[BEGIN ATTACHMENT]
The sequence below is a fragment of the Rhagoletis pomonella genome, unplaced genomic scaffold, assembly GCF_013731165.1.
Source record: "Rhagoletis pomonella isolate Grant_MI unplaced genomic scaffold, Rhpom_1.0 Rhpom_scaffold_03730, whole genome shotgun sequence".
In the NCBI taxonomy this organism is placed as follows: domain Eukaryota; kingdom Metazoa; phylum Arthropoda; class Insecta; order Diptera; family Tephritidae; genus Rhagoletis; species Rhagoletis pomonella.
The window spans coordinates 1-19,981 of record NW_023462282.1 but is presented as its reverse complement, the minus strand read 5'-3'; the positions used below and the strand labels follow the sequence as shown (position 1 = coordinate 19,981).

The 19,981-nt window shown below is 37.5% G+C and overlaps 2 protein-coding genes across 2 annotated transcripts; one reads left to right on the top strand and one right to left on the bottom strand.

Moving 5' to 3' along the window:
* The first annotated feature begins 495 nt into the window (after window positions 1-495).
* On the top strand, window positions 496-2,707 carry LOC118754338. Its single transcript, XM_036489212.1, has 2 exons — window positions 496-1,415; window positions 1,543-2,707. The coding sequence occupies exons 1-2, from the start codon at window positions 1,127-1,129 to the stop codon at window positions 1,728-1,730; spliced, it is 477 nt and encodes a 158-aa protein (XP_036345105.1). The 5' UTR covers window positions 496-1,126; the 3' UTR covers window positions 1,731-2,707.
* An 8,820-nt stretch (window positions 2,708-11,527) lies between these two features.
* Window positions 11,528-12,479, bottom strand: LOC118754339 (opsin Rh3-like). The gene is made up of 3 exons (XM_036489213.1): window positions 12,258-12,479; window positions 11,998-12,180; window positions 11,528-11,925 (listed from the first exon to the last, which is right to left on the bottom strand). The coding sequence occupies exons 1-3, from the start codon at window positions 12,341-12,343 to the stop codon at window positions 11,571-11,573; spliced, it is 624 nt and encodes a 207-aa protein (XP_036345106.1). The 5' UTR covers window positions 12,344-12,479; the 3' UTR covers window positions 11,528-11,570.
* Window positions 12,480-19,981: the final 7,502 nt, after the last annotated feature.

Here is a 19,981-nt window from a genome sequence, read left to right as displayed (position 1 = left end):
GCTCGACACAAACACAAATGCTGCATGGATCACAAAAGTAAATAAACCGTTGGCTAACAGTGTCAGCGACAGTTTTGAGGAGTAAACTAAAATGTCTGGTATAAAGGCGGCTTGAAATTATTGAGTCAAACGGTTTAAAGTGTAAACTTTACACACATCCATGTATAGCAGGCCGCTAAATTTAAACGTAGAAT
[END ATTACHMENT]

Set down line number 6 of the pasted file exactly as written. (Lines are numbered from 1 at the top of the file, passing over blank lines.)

Moving 5' to 3' along the window: